removable. Buy a small bubble level to set on the camera and
you are ready to go.
reason I prefer a ball head is that I find it much easier to
level the camera. Just level the camera with the ball head vs.
trying to level the camera by adjusting the tripod legs. The
whole setup is less than $100.00 and will improve your shots
dramatically.........Just remember this is a minimal setup.
For comparison, my ball head, camera supports, and tripod cost
a little over $3,000.00..........Back To
BALANCE: Photos shot with the wrong white balance are the shots
that have an odd color tint to them. This is one area where most
cameras have a difficult time, especially with architectural photography.
Why?......Let's use a kitchen for example. Many times there is
fluorescent light coming from the ceiling, tungsten light from
the fixtures over the counters, and sunlight from the windows
and/or skylight. Kitchens are usually well lit, which is good,
but they are lit with several different types of light, which
type of light has a different color cast and is measured in
temperature (kelvin). Technically, color temperature refers
to the temperature to which one would have to heat a theoretical
"black body" source to produce light of the same visual
color.......I have found the study of light to be a fascinating
subject, but, for a more detailed explanation I would need to
break out the physics textbook, and my wife tells me most people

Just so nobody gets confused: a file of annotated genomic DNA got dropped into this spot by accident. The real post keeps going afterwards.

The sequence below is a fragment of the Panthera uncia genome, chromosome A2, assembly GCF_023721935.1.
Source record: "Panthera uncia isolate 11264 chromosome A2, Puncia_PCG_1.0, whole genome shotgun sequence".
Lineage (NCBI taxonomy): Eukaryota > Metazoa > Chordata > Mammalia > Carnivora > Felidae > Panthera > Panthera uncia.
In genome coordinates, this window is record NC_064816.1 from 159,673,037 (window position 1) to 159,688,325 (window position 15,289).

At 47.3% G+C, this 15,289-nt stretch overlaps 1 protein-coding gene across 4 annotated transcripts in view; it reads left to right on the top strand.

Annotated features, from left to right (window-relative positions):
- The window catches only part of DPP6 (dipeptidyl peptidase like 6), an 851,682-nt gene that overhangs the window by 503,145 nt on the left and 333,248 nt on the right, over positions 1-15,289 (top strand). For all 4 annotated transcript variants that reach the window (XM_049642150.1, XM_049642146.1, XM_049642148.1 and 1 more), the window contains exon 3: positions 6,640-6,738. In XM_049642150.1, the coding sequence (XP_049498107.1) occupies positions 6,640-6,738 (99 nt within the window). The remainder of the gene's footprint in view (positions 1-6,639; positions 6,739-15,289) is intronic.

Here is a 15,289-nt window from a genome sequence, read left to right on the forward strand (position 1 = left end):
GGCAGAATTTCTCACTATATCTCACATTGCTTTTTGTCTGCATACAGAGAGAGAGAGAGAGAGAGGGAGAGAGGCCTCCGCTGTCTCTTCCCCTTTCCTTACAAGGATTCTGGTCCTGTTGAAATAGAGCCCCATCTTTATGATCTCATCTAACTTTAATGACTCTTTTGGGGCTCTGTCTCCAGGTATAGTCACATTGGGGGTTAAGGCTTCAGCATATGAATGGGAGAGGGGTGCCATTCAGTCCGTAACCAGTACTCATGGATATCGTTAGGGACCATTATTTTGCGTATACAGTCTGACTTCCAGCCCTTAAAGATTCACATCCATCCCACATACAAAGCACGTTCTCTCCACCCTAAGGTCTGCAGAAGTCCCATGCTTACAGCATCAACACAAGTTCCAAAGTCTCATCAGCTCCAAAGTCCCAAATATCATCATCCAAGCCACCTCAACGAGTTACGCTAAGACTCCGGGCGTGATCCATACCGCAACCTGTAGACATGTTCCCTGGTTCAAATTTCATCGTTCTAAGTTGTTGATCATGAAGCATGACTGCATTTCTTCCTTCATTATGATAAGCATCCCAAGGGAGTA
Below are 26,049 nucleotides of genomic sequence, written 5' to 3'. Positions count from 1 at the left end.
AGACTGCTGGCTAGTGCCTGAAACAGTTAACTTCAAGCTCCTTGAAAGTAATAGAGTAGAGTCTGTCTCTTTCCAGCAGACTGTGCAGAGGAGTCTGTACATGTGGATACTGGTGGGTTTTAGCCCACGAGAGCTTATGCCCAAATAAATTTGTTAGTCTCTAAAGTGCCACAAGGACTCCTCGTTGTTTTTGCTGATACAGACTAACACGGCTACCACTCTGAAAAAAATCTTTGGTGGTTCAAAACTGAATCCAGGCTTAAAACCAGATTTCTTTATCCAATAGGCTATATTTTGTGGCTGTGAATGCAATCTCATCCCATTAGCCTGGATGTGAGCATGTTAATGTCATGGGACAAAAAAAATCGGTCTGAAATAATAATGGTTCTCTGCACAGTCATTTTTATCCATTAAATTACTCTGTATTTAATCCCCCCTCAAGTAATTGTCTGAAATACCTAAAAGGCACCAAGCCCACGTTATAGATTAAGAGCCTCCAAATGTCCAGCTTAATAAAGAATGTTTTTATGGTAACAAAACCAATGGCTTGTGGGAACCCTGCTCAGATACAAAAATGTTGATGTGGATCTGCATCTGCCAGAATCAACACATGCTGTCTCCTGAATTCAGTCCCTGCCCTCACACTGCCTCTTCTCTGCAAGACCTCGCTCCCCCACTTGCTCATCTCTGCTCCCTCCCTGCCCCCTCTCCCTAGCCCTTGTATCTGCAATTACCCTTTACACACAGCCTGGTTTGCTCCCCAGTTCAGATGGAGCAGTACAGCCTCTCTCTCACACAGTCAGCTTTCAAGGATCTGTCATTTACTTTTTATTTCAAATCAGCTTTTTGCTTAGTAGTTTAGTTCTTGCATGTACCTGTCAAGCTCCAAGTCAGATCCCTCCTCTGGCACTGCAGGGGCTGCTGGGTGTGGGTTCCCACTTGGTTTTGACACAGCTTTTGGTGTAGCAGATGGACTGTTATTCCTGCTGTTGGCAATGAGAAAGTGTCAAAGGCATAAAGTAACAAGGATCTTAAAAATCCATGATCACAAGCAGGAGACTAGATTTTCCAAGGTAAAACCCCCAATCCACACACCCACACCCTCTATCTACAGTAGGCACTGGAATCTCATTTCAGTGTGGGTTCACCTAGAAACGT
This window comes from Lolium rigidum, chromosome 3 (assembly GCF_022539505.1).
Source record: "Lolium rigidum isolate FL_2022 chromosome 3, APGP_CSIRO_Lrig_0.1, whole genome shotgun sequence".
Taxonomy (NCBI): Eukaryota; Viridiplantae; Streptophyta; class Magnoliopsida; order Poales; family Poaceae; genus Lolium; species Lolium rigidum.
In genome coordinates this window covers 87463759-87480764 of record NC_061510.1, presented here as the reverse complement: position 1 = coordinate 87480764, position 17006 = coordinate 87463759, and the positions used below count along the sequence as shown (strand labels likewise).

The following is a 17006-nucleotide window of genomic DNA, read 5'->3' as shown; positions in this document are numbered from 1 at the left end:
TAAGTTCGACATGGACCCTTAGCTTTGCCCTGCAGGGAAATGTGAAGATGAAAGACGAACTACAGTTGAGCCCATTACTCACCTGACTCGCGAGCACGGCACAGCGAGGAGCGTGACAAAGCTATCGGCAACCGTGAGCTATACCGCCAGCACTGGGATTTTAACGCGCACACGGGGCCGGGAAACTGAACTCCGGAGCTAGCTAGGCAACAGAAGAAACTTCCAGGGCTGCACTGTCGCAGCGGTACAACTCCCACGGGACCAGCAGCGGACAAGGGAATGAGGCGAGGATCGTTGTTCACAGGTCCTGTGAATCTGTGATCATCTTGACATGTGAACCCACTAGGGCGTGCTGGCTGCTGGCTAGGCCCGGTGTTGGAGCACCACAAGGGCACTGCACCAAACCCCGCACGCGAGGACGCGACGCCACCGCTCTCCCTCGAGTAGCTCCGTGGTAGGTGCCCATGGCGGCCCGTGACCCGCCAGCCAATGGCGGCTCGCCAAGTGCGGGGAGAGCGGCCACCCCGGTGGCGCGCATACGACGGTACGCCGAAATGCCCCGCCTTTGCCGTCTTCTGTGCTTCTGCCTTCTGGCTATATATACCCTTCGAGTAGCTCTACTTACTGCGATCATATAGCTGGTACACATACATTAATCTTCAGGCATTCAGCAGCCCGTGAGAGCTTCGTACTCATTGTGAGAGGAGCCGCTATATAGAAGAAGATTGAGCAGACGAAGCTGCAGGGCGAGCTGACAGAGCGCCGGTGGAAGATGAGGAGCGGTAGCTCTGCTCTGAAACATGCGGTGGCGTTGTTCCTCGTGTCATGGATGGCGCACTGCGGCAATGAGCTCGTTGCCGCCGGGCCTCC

would prefer I not do that.
the kelvin temperature scale of light is why you see those goofy
numbers in the custom white balance settings on your camera.
Below is a list of "in general" settings for different
types of light. These will give you a place to start from; the
settings will vary from camera to camera, so it is best to test
your camera. Set your camera on your new tripod and turn on
all the lights in the kitchen. Then repeat the same shot using
different white balance settings. I think you will be surprised
at the difference you will see between the shots. With just
a little practice, you will be able to achieve some pleasing
K: Match Flame
1850-1930 K: Candle Flame
2000-3000 K: Sun at Sunrise or Sunset
2500-2900 K: Household Tungsten Bulbs
3000 K: Tungsten Lamp 500w-1000w
3200-3500 K: Quartz Lights
3200-7500 K: Fluorescent Lights (fluorescent lighting comes in
many different spectrums)
3275 K: Tungsten Lamp 2k
3380 K: Tungsten Lamp 5k-10k
5000-5400 K: Direct Sun at Noon
5500-6500 K: Daylight (Sun + Sky)
6000-7500 K: Sky (overcast)
7000-8000 K: Outdoor Shade Areas
8000-10000 K: Sky (Partly Cloudy)
usually use a calibrated white or gray card, or a great little
device called an ExpoDisc. We also shoot in the "RAW"
file format which gives the greatest latitude for adjustments